James Webb Space Telescope shows vortex of star dust – New Scientist

This beautiful image of the spiral galaxy NGC 628, taken by the James Webb Space Telescope, shows how dust behaves in space.

This particular image of the center of the distant spiral galaxy NGC 628 shows a spectacular maelstrom of purple dust. The image, taken by the James Webb Space Telescope (JWST), can reveal important insights into how dust behaves in galaxies.

Combined image

The image consists of three datasets with different wavelengths, which were captured by the JWST center-infrared instrumentation team. Final image created by astronomer Gabriel Brammer, who was not part of the team and works at the University of Copenhagen. He downloaded the data and translated each of the infrared wavelengths into red, green and blue, then combined them all into a single image.

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NGC 628 has previously been imaged in visible light by other telescopes, including the Hubble telescope. The galaxy resembles our own Milky Way. But thanks to JWST’s ability to sense high-resolution infrared light, the hidden structure has now been revealed. ‘If our eyes could see these mid-infrared wavelengths, the night sky would look more like this photo. It was spectacular to me and maybe a little scary’, said Brammer.

Purple

The striking purple color in Brammer’s photo is due to the unique chemical composition of the dust cloud in NGC 628. The cloud is primarily composed of large molecules called polycyclic aromatic hydrocarbons (PAHs), astronomers said. Michael Merrifield from the University of Nottingham in the UK.

These molecules only emit infrared light of a certain wavelength. When Brammer translates these wavelengths into red, green, and blue, very little green is seen. Red and blue light emissions combine to form a pink-purple color.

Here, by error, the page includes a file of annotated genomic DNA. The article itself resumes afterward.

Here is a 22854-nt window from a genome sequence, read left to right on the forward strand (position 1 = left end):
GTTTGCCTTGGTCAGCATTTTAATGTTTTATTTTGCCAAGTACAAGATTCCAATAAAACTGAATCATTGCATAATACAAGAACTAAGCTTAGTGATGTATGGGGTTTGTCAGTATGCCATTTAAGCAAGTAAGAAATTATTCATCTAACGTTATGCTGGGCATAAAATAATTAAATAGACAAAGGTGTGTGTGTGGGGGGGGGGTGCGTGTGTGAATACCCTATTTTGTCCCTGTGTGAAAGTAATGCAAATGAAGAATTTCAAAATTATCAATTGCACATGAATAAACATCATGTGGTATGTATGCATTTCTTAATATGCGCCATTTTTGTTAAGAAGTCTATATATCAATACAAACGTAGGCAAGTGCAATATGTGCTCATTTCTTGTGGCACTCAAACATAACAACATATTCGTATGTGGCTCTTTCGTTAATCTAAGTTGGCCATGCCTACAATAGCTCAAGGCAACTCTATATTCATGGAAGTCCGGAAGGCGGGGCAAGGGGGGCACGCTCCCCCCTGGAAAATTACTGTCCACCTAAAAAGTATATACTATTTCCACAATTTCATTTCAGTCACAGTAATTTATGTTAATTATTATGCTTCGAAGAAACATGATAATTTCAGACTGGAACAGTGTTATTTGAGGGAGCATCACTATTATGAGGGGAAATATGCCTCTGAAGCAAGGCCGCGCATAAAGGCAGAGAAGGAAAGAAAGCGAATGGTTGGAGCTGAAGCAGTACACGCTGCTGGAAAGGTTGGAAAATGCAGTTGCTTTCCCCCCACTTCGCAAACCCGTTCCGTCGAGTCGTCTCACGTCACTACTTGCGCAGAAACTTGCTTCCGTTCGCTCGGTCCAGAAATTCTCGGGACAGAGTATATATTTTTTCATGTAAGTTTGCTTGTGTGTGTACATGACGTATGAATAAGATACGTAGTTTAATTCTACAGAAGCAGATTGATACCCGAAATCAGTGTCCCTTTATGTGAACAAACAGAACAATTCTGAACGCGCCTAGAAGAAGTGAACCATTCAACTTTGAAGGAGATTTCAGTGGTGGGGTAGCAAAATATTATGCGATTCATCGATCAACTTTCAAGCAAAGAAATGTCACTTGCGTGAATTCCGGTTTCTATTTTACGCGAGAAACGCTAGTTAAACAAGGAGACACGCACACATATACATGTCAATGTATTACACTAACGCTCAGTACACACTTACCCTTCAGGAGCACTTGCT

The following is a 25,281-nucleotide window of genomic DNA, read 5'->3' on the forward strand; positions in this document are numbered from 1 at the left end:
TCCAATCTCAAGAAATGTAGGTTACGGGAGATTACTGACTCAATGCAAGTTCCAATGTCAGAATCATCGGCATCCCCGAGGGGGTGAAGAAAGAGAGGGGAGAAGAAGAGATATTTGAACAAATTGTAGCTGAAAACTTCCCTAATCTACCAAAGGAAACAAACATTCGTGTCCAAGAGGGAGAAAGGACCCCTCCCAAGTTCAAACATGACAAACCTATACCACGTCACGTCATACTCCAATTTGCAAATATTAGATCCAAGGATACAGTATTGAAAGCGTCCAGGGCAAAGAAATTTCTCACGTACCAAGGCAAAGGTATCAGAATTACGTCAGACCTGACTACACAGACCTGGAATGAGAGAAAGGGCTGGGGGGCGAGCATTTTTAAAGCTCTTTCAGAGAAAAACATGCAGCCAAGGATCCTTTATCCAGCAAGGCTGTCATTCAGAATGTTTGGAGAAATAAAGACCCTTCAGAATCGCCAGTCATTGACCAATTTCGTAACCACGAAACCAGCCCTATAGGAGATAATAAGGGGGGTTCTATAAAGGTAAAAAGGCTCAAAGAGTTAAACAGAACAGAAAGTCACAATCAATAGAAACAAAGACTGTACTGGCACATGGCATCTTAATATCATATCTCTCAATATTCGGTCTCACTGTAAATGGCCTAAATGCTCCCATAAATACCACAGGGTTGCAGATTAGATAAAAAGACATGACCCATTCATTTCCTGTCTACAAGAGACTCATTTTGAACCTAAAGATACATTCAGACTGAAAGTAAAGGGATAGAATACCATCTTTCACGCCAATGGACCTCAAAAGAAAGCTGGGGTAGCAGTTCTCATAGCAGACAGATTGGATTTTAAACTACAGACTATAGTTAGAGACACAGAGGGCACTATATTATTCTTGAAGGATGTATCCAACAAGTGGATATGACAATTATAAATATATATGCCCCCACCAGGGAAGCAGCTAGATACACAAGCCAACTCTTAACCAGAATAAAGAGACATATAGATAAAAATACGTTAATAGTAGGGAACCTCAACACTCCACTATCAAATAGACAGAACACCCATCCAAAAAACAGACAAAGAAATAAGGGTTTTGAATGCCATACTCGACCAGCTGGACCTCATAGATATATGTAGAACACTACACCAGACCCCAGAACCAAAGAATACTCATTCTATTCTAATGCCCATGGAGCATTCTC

Mid-infrared image of the center of galaxy NGC 628, based on data from the James Webb Space Telescope. Image: Github / Gabriel Brammer / Janice Lee et al and the PHANGS-JWST collaboration.

Too detailed

The images weren’t taken by JWST until July 17, so astronomers haven’t had a chance to study the find yet. But some scientists have commented under Brammer’s social media posts that the empty center in the image is different from what previous images of the galaxy have shown. This may indicate an interesting physical process.

Merrifield said the JWST data could also tell us something about how dust forms and redistributes in galaxies. But he added that the information was not suitable for drawing conclusions about how all galaxies formed and how they evolved. This is because too much is zoomed in and the resolution used is too high. “In fact, it’s too detailed information, as if we are now looking at the weather rather than the climate.”

Photos for everyone

Taking the photo was “very easy,” Brammer said. Hereby he mentions JWST’s advantage over Hubble which is not often talked about. ‘The James Webb telescope takes great pictures. And similar improvements have been made to technology to process and distribute data so that anyone — from astronomers to non-experts — can examine the data,” Brammer said.

Rebecca Burke

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